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for the past 3 months I have removed several transformers from PCBs to try and use it for a different purpose ,but as I connect it to a 230v main supply they just keep exploding . I don't think my problem is that I'm using the wrong terminals , frequency or voltage because the transformer came from a circuit using exactly 230 volts .Can someone please explain to me what am I doing wrong .

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    \$\begingroup\$ This question is unanswerable without the details of the transformers in question. However, it's rather rare for transformers suited to direct connection to mains to be found on circuit boards. Perhaps you're extracting high frequency transformers (or even chokes or other inductors) from switching power supplies and mistakenly trying to use them to make linear supplies. Generally speaking if it's not a distinct hunk of iron with a label giving specs, you shouldn't be trying to do this with it. \$\endgroup\$ – Chris Stratton Aug 14 '18 at 18:14
  • \$\begingroup\$ Are we supposed to guess all the details? I'm willing to be that all transformers are not created equal. I'm also willing to bet that most users here don't know the circuits that your transformers came from. \$\endgroup\$ – Bort Aug 14 '18 at 18:14
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    \$\begingroup\$ don't you think that you should have asked after the first one blew up? \$\endgroup\$ – jsotola Aug 14 '18 at 20:05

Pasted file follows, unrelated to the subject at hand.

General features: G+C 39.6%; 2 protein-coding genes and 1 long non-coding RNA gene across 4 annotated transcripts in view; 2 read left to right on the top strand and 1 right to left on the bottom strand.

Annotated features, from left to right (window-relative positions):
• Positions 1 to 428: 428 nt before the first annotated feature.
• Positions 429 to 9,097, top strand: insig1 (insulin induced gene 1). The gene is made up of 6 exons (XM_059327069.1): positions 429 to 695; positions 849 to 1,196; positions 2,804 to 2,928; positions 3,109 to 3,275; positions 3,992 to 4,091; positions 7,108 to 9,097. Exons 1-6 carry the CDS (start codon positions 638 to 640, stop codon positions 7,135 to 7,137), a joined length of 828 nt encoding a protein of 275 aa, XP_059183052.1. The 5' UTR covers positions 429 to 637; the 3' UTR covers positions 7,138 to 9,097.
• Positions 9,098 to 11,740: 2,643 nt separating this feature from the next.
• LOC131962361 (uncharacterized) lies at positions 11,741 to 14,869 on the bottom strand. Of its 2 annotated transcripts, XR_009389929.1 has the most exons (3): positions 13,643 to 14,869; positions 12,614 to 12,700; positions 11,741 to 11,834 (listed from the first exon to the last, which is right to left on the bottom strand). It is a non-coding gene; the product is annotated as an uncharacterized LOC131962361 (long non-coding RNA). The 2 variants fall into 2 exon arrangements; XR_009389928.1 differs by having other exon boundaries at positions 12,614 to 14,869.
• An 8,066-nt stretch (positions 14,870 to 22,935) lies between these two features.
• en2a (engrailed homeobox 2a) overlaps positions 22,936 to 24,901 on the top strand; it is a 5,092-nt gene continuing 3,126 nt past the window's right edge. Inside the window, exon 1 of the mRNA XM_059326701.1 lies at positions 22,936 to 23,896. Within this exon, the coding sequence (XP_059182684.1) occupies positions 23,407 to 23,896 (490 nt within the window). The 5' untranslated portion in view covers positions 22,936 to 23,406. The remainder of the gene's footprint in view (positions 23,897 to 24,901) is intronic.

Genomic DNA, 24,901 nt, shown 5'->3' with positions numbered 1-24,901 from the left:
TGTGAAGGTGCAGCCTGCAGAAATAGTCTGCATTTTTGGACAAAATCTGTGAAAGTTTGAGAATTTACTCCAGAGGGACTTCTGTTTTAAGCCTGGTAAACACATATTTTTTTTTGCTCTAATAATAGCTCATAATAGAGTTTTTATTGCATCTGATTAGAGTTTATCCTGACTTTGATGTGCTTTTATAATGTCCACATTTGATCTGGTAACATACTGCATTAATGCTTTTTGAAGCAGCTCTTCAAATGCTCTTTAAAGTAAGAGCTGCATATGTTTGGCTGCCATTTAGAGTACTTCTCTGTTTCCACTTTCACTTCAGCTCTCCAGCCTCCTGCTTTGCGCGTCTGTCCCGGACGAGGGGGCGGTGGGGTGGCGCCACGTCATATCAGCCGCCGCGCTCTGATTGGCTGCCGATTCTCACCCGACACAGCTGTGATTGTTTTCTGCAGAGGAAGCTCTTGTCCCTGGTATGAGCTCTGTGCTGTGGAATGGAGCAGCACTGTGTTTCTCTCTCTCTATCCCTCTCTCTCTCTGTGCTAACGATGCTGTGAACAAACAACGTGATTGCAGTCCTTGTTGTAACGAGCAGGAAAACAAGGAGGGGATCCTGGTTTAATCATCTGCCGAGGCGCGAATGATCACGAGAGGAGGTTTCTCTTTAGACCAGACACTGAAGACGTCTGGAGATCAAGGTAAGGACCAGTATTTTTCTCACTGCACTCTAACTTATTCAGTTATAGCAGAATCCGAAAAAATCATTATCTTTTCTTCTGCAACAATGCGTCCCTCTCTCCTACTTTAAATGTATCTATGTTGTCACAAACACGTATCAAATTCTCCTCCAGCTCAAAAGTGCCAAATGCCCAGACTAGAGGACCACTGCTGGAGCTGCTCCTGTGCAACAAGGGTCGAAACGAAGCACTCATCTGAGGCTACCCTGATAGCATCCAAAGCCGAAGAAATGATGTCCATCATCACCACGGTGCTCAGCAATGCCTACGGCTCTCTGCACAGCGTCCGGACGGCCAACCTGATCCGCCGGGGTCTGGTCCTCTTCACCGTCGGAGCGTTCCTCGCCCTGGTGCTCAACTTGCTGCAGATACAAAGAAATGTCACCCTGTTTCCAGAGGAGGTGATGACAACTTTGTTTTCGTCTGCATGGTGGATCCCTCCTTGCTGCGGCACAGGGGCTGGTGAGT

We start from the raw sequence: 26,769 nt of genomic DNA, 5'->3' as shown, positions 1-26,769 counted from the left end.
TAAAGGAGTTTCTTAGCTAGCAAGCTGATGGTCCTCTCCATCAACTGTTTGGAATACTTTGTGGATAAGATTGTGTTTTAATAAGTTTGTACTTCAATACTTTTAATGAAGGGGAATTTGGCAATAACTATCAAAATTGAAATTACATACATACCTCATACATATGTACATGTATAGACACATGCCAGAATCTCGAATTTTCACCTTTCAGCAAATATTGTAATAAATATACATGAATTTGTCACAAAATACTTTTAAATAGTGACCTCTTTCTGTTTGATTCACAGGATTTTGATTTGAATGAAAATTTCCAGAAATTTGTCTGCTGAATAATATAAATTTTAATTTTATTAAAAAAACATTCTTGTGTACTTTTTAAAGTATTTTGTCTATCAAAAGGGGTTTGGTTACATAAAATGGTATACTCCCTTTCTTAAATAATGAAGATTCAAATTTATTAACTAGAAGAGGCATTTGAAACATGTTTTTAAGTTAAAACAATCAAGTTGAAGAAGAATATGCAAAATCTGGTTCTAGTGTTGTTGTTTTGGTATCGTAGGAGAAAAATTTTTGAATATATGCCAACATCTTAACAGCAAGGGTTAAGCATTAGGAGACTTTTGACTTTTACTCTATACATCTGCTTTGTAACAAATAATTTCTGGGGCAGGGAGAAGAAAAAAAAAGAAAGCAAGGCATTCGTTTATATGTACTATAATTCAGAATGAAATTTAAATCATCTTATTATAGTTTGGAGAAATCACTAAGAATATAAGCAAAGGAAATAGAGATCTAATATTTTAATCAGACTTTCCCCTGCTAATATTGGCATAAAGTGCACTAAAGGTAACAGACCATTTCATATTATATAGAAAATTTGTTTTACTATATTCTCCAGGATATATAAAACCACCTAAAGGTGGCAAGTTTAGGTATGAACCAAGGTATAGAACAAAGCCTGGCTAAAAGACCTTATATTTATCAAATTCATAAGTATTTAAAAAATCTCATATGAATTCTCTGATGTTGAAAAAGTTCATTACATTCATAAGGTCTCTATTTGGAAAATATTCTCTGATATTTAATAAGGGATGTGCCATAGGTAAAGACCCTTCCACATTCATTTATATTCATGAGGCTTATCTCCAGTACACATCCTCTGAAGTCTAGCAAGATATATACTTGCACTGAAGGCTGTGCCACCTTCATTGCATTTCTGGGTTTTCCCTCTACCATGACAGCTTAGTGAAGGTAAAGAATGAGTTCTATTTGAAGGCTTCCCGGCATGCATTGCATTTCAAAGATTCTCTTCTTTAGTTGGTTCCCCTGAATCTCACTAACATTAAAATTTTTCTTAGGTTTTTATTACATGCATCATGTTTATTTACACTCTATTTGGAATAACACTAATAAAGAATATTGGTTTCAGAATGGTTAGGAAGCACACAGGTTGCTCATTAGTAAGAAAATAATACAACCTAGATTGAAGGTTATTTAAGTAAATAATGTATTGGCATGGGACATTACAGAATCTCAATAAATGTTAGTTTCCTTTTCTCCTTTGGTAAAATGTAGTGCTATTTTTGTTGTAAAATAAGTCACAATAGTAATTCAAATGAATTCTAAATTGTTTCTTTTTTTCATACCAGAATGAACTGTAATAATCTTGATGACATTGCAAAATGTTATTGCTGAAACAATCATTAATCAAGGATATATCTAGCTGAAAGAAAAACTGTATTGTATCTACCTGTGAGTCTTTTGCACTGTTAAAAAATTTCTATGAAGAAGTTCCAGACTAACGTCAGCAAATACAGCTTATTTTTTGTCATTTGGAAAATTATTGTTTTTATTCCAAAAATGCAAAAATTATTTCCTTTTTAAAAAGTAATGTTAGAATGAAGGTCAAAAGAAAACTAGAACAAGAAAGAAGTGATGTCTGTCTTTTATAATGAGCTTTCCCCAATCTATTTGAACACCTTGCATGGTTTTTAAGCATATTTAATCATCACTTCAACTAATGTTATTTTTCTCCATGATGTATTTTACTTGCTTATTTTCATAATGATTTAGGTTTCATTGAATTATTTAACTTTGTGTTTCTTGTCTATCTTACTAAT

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    \$\begingroup\$ @patrick If you are a bit of a scavenger, then you should be collecting good iron transformers now (the ones with thin steel laminations that can go across 230V), as they will all be gone in a few years. Old audio gear is good for them. Toroidal transformers are especially useful, always snaffle them if you see one. For connecting things to the mains there is a Variac, and if you ever see one, acquire it. \$\endgroup\$ – Henry Crun Aug 14 '18 at 21:10
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    \$\begingroup\$ @patrick, you may have been thoughtful and careful in your experiments, however your description implies otherwise. ..... it seems to say that you were repeating the same thing over and over .... that is why i made the comment \$\endgroup\$ – jsotola Aug 15 '18 at 1:18
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Assuming you are talking about the ones from switch mode power supplies (tiny things), they don't run at 50Hz, the run at several tens of kHz.

In SMPS's, the mains is rectified to DC then switched through the transformer at a much higher frequency. This allows for physically smaller transformers.

If you connect one straight to the mains, you'll be running it at much lower frequency than it is rated for at that voltage, and hence orders of magnitude higher current than it's rated for (remember, inductor impedance is directly proportional to frequency). The net result is bang.

The moral really is don't try to wire up any component without reading it's datasheet. If you don't have a datasheet, don't use it.

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